Electric Bike Basics

Electric Bike Basics

To choose the best bike for your needs, we advise you to gather some information in advance. This post of electric bike basics is a collection of general information you should know about.

The history of the electric bicycles is a longer then some may expect. The first concepts and prototypes were built in the 19th century. As the technology improved, the bicycles were getting more and more usable, however, they were never really popular because of the complexity and the price. If you would like to know more about them, I recommend you to check the post of electricbikes.com on this topic. They have made quite a good research on this topic.

We can count modern electrical bikes from the 1980’s and 90’s. They were mostly used in China and India, however never got popular in other parts of the world. Sanyo and Yamaha also produced their own bikes. Yamaha’s bike was using the nowadays well-known pedal assist system (PAS).

Electric Bike Basics
Yamaha PAS from 1993

In this basics section, we will cover two types of groupings. Groups electric bicycle usage and motor technologies.

Based on usage

Pedelec: Pedal Electric Cycle

This category in Europe means electrical bikes with pedal assist technology, which has a speed limit of 25 kph and motor wattage <=250W. The motor will not provide a stand-alone power source, it only assists your pedaling. It means you will feel the support with your feet, just like turning a servo wheel in your car (but more noticeable) As this type stands really close to the standard bikes, there is no limitation at all for them.

Throttle on Demand

In these bikes, the electrical system can be activated not only using pedals as in Pedelec but also by an external throttle element. The restriction is the same as for pedelec: 25 kph maximum speed and 250W motors. The popularity of these bikes are limited because in some countries they are not considered as a bike and restrictions for usage may apply.

Speed pedelec

The technology used is the same as in the first category, but with greater performance. These bikes are limited to 45 kph maximum speed and motor wattage of 450W. With the higher power and speed, several restrictions come with these bikes. For example in Germany speed bikes can only be used with special license plates.

Electric motor technology

Hub-Motor bikes


Electric Bike Basics
BionX Gearless Direct Drive Hub

There are two types of electrical HUB motors

Direct hub drive motors are really simple. It contains only the stationary coil and the moving magnets around it. Movement is generated by the alternating electromagnetic field. This means, that there is no gearing inside at all. They are capable to reach higher speeds but smaller torque. Since these motors do not contain moving parts, they are more durable and maintenance free.

The disadvantage is, the weight compared to the geared motors increases significantly to reach the same output performance. Also, these motors are always mechanically engaged. It means that whatever state the motor is at, the magnets and the coils always make an effect on each other. This basically means, that it will always have a regenerative effect, whether it was designed for it or not. The negative side is: because of the constant engagement there is always a rolling resistance which you have to overcome.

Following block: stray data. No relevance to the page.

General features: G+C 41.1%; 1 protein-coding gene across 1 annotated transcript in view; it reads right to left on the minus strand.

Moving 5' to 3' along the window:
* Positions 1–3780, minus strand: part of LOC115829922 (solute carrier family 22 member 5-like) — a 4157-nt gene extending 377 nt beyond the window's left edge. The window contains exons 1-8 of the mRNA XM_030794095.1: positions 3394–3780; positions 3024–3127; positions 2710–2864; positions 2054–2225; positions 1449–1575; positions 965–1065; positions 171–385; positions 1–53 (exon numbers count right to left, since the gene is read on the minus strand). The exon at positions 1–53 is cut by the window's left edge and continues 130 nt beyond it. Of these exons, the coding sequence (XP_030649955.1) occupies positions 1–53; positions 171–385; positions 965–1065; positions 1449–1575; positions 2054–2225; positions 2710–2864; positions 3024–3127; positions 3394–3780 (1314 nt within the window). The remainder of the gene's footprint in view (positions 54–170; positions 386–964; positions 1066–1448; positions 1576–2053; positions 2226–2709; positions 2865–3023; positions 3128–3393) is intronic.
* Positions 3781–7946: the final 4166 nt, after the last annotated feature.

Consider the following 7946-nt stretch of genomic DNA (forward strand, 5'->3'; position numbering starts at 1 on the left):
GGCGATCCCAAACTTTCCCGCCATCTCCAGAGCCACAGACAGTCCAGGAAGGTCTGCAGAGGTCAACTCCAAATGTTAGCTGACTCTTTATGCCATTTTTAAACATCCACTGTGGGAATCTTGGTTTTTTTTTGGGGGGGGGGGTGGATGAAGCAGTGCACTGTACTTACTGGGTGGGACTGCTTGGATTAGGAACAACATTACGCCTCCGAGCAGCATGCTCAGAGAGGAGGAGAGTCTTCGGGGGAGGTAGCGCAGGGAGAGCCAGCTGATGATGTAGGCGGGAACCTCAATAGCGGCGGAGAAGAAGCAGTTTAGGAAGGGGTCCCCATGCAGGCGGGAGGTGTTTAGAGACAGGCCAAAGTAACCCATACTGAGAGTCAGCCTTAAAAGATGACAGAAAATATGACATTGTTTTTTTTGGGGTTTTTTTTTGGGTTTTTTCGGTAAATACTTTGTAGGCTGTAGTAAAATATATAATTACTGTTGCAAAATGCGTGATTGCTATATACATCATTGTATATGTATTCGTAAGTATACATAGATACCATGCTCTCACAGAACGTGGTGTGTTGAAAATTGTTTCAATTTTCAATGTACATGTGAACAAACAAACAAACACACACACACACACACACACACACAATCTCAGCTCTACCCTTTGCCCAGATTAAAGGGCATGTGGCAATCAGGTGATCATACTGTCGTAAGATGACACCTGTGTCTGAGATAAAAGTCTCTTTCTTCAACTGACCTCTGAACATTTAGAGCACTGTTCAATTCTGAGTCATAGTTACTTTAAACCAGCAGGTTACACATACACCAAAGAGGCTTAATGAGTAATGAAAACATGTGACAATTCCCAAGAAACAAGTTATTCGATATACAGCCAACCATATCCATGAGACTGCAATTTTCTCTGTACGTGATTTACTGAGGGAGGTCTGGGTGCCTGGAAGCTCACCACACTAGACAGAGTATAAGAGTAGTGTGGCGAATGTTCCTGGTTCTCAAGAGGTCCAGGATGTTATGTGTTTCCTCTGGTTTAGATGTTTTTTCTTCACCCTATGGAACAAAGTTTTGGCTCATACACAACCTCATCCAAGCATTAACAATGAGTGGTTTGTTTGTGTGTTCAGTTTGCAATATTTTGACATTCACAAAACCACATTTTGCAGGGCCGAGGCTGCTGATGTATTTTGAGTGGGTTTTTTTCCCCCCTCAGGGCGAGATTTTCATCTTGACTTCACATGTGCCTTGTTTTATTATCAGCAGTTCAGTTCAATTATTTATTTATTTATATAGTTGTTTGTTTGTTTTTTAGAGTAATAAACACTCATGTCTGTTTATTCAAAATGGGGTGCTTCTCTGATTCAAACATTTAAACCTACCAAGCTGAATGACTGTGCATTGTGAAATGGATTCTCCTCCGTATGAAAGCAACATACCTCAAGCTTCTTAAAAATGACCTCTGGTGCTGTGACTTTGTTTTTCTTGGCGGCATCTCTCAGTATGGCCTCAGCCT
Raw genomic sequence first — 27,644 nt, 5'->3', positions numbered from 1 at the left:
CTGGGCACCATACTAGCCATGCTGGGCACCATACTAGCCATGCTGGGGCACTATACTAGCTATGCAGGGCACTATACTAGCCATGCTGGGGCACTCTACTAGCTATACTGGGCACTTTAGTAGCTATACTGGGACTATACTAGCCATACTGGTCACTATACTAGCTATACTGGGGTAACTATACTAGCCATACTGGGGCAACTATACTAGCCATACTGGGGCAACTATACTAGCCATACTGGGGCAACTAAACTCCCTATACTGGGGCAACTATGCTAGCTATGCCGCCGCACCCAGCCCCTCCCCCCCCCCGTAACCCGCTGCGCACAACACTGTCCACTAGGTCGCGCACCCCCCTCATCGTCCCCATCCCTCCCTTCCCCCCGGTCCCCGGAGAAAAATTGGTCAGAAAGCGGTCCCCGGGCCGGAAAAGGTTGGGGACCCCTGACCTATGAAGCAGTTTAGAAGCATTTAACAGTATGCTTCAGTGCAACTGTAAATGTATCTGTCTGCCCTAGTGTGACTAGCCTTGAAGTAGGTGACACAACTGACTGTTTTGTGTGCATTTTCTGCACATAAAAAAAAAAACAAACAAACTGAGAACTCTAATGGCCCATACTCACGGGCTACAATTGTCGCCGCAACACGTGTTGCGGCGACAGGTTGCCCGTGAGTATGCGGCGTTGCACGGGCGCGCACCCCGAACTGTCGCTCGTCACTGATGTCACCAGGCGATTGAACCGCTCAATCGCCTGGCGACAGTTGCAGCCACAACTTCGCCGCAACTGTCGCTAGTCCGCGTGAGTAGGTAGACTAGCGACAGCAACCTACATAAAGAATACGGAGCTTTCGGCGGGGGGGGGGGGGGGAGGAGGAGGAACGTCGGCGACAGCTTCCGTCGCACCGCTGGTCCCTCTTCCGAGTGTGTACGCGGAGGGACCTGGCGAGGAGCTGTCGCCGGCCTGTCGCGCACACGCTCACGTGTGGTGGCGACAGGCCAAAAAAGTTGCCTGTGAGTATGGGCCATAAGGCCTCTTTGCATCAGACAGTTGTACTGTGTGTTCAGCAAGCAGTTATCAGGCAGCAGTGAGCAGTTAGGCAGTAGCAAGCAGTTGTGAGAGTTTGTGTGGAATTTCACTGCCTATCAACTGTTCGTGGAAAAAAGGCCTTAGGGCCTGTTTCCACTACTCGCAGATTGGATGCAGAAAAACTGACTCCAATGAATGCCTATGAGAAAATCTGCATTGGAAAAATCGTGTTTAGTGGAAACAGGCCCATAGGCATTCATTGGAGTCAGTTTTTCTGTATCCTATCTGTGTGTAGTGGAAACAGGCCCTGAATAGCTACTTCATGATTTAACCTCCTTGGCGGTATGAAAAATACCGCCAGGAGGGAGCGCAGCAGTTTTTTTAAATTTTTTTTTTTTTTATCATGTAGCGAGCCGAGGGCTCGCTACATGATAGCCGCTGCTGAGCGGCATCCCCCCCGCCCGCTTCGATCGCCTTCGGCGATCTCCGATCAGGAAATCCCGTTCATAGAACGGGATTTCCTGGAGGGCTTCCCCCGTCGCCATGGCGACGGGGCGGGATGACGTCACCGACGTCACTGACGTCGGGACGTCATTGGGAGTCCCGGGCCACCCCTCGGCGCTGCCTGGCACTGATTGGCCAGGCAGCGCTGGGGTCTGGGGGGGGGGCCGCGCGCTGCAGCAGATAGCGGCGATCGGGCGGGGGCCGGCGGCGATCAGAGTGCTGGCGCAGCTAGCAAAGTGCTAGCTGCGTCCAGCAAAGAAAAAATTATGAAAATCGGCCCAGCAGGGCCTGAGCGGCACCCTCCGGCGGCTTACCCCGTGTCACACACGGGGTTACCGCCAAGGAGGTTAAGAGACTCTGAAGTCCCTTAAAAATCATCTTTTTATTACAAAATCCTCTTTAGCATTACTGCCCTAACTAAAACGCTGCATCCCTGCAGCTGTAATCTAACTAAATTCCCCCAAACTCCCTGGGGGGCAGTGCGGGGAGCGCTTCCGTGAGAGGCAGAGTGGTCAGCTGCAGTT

Geared hub motors have a gearing inside to convert the speed difference of the motor output and the wheel. Motor efficiency is much better if the output speed and torque are not limited as in direct drive. Geared Hub motors do not require big diameter to achieve high performance, using planetary gears and the motor output in the middle, they are usually smaller than direct drive hubs.

Hub motors, in general, comes in a compact package, often attached to the front or rear wheel. Converting a standard bike into electric powered is relatively easy.

Mid-drive bikes


Electric Bike Basics
Bosch eBike mid drive motor – Performance line

Mid-drive electric bikes have specifically designed frame so that the motor can be placed in the middle section of the bottom bracket. Since the pedals are attached to the motor shaft and all gears of the bike can be used normally, it feels more like a standard bike. If the rider is changing gears correctly, the motor can turn closer to its ideal rotations per minute, despite the speed of the bike.

Leaving the two wheels free of any electrical components gives the possibility of easier repairs such as changing a tire.

The weight distribution is also much better since every component is located in the lower midsection of the bike. Lower center of gravity means better stability. Since these bikes also come in high speed and mountain models, this is really a big advantage.

If you are planning to buy an e-bike, we recommend you to read our Electric bike buyer’s guide.

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